Kevin and Tania O'Neal
kevinandt at gmavt.net
Mon Mar 26 20:30:29 CDT 2007
>I still think the Great Swindle is well worth watching and presents
Kind of like Fox News.
I tend to watch from time to time.
Like not being able to look away from an accident.
>> It's what we call Capitalism run amuck.
>You may call it that.
No, "we" call it that.
Econ majors around the world.
All of us!
>I say we've never had true capitalism.
That is a proven concept in economics.
But, true capitalism never existed anywhere, and never will as long as there
are humans creating laws to protect the greater good. That term "morals"
seems to keep getting in the way.
>Unfortunately, perhaps because the US was founded as a
>capitalist country, capitalism takes the hit for the negative aspects
>in the popular consciousness
Yeah, dopey old us just throw out terms that make things sound 'evil.'
The term capitalism has always meant different things to different people at
But, in this discussion, we're talking about the desire to make money
regardless of the outcome.
So, lets just get past this little distraction and call it what it looks
like..."Capitalism without a conscience."
Meaning......"let's make money....no matter what."
Ok, now that we're on the same page....
Let's move forward...
>I wish we had more selfishness and greed, properly defined, in the
Thanks for that.
Not sure what "properly defined" means.
Seems if something needs a proper definition, then we're not talking about
the same thing.
Lets stick with commonly associated definitions here.....for the purposes of
Humor me! :-)
>> We do not own this planet.
>> We are care takers.
Come on. Really?
For my kids, as a start.
Oh, and their kids, and their kids, and so on, and so on, and so on.
>This is probably the heart of our disagreement. I think
>humans do (or should) own the planet, and shape it toward their own
But, we do not own it.
We inhabit it.
And yes, we shape it toward our own wellbeing, but thank god there are
people with a ...........<wait for it!!!!> ......with a conscience that also
ensure the wellbeing of the *planet.*
It's called taking care of your investment for the future.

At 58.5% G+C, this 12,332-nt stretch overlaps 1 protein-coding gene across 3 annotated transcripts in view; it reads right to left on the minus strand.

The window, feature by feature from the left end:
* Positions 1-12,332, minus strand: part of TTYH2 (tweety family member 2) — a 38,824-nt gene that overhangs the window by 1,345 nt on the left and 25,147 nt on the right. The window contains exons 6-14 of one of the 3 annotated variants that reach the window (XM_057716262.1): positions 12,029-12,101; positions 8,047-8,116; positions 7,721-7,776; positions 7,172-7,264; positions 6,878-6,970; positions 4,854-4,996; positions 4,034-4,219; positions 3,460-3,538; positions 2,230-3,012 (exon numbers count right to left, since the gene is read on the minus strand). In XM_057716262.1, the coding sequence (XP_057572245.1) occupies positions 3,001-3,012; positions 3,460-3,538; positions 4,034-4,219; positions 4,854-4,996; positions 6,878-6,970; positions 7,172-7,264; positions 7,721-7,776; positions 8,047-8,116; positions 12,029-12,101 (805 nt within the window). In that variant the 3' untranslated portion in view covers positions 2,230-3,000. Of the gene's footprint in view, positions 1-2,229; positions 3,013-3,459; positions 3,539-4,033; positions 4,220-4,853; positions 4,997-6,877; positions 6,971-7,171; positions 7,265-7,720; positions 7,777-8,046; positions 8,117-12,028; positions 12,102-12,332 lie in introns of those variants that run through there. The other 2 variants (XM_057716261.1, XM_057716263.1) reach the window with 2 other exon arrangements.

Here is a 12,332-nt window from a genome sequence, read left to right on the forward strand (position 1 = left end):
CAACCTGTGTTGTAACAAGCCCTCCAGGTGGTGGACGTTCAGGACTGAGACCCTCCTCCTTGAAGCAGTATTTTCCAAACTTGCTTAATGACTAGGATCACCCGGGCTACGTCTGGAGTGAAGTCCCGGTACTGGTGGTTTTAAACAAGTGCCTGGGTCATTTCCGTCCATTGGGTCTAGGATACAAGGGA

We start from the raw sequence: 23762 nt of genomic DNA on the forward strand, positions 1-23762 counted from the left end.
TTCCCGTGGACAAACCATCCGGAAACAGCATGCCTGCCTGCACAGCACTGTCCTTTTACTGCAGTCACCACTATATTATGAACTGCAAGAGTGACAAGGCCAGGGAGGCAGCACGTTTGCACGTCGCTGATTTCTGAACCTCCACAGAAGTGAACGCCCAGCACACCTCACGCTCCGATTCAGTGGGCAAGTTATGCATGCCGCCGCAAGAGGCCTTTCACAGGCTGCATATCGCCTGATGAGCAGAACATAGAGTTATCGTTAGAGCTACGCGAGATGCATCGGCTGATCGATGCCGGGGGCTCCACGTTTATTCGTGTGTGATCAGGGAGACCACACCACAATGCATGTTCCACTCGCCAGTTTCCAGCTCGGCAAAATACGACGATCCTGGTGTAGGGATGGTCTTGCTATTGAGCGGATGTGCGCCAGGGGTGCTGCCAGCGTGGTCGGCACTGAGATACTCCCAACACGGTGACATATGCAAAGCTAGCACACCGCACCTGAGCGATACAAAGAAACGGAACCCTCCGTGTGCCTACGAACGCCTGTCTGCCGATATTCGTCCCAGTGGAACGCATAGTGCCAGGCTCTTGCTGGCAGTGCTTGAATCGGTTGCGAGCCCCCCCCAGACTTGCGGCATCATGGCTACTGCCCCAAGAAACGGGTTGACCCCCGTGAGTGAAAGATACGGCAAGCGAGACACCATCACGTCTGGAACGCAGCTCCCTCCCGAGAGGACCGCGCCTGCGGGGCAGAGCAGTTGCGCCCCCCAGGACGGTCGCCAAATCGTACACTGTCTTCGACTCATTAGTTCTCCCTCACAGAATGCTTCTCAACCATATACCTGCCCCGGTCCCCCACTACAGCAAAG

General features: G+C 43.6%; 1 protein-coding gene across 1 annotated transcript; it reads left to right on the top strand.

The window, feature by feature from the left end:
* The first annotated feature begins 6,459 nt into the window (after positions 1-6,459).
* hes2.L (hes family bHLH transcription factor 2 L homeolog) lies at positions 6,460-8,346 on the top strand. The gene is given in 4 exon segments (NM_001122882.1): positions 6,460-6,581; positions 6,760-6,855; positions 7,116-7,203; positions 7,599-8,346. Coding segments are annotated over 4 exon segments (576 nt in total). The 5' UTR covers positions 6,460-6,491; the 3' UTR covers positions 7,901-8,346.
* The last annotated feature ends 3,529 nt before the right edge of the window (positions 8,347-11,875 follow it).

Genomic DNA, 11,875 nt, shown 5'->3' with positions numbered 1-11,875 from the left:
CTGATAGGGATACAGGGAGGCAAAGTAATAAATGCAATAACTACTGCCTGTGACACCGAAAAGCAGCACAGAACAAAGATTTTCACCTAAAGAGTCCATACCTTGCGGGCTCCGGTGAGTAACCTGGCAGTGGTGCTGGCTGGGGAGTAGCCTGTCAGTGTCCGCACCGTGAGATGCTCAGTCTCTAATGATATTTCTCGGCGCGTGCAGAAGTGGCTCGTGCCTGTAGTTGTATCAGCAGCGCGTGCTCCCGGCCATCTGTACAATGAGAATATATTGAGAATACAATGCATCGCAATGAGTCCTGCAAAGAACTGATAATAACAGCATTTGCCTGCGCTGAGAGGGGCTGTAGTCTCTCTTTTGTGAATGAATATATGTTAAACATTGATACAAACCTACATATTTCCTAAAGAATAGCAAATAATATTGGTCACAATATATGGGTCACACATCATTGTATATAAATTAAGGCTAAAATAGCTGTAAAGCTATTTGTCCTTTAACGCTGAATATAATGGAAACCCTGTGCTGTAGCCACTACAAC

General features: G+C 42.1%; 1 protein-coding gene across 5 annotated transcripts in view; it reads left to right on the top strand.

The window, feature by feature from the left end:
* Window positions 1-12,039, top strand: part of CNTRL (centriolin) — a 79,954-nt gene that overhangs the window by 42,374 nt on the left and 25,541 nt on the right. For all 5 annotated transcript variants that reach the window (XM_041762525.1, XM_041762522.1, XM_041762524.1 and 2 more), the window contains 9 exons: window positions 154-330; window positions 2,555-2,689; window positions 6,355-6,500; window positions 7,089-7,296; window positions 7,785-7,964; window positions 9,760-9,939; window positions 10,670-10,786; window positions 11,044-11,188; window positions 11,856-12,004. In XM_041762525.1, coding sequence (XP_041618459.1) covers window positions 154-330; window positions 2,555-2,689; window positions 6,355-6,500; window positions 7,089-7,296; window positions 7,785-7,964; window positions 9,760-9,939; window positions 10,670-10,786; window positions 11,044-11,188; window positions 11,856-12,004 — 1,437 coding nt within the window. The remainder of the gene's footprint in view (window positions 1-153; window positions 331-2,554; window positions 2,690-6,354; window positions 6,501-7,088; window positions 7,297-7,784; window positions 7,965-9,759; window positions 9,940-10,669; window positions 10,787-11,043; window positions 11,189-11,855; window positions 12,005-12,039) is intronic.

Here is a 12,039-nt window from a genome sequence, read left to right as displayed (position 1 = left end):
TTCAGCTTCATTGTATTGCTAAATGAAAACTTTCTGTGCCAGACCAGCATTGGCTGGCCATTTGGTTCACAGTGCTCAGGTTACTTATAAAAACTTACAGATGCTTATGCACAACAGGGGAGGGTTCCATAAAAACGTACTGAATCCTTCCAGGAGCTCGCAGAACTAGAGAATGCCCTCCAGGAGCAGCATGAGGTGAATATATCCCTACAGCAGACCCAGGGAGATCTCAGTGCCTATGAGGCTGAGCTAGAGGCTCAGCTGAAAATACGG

>That doesn't rule out untouched wilderness, if anyone
>wants to buy and preserve it (as The Nature Conservancy, e.g., is
>doing), but it does imply letting the market determine its value.
Let's remember that we're talking about Global.............not
US..........but GLOBAL Warming.
Are we so arrogant that we the US is now determining Global policy for the
rest of the world (sorry current War by current administration is an ironic
coincidence in this discussion)?
>I also disagree with the idea that everything was just great until
>humans got a toehold and messed things up.
Well, everything (atmospheric chemical balance) *was* just great until the
industrial revolution and the burning of fossil fuels.
>I don't believe in the
>innate evil of mankind nor in original sin.
Hey, I never said we did it on purpose!
We were ignorant!
But, we are being even *more* ignorant by ignoring the science (that's me
being nice and not reminding readers of our current administration's
censoring of scientists and *changing* the science) and warning signs. Even
now, Republicans are actively waging a campaign to discredit what the
scientific community agrees on. Hell, even Bush now admits it.
I have to ponder how politics got into this?
>Can you do it without making me buy carbon credits in addition to the
>plane tickets if I want to fly to a Who show or 6?
I don't know.
If not, I could care less about your ass or ability to fly to a who show or
Don't take that personally, but you're nothing "in the grand scheme of
things" (who content....Pete quote).
Same goes for me though.
>They clearcut it because they valued what could be done with the
>trees more than leaving them in place.
The trees were clear cut to make room for farming.
>The economic growth those
>trees provided helped make it possible for you to live there, 60
>years later (infrastructure and such).
The clear cutting of VTs forests is seen today as a grave mistake in VTs
history, and almost destroyed the ability to live here.
While the very short-term plus was land to farm, the not-so long-term result
was erosion which almost cost this state it's farming culture, and
elimination of habitat and the animals that lived here which almost drove
people out of the state unable to hunt for food.
There is still a list of some 120+ species of animals that no longer inhabit
this state as a result, including the Catamount (mountain lion) and Wolves.
Not to mention the elimination of a renewable resource without any plans for
keeping that going.
Thank god cooler heads (not so focused on their wallets) prevailed and
legislation for the greater good was passed.
>A voluntary transaction like that means that not only
>are both parties better off than they were before the trade,
This state quickly realized that only a very few were better off.
The rest of the poor schlubs got screwed, and generations to come were
>but if the transaction results in a profit the whole system (e.g., the
>people who can buy houses with that lumber in them) has a greater
>standard of living, because profit means an inefficiency in the
>economy has been removed.
You know what I hated about my Econ major in College?
I couldn't wait to get out of the land of theory, and into reality where
causes have affects, even to the unintended.
It was a major reason why I added my second major in Anthropology.
Alan, this all comes down to Darwin.
If we're not smart enough to see our mistakes and correct them, then we the
human race will go extinct, and lose the *big* battle....survival of the
Start taking swim classes!
Kevin in VT
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